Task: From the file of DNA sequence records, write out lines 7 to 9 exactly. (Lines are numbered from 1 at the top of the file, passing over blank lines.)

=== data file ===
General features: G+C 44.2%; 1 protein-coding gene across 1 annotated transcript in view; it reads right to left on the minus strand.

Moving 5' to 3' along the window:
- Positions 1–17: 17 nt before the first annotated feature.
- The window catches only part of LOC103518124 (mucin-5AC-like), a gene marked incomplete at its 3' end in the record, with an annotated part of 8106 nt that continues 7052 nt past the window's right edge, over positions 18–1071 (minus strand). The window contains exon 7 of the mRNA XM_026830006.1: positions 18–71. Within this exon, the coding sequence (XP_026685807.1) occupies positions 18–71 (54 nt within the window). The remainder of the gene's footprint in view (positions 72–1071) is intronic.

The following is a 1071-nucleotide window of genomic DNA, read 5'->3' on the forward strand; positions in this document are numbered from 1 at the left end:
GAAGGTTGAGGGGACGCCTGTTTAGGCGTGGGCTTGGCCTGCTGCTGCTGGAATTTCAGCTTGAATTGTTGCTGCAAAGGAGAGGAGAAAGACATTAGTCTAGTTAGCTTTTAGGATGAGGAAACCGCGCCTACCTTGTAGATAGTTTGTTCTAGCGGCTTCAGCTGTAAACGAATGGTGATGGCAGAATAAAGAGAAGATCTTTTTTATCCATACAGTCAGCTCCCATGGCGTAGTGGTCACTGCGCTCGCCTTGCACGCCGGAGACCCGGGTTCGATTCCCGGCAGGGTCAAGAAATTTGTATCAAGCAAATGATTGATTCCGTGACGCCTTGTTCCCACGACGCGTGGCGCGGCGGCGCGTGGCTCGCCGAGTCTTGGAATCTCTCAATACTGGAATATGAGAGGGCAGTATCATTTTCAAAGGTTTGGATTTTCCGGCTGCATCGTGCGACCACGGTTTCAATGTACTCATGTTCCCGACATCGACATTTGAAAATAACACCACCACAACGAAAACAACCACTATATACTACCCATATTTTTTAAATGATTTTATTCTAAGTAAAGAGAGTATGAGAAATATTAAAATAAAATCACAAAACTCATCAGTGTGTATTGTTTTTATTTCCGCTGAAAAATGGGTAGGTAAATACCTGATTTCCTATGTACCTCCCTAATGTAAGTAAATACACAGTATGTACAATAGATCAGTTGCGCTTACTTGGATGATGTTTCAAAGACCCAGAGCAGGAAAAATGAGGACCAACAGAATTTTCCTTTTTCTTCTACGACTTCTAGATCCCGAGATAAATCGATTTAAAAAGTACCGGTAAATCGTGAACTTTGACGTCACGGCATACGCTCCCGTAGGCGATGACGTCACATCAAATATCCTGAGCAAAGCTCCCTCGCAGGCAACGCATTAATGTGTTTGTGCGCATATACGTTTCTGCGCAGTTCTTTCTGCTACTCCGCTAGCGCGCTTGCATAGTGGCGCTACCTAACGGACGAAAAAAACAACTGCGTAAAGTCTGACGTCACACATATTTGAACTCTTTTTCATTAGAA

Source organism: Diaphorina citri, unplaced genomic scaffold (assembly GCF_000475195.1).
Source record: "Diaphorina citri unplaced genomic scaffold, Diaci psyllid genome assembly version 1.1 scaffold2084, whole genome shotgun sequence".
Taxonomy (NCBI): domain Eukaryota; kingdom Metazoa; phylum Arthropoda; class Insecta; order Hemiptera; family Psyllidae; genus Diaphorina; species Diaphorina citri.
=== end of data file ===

Source organism: Diaphorina citri, unplaced genomic scaffold (assembly GCF_000475195.1).
Source record: "Diaphorina citri unplaced genomic scaffold, Diaci psyllid genome assembly version 1.1 scaffold2084, whole genome shotgun sequence".
Taxonomy (NCBI): domain Eukaryota; kingdom Metazoa; phylum Arthropoda; class Insecta; order Hemiptera; family Psyllidae; genus Diaphorina; species Diaphorina citri.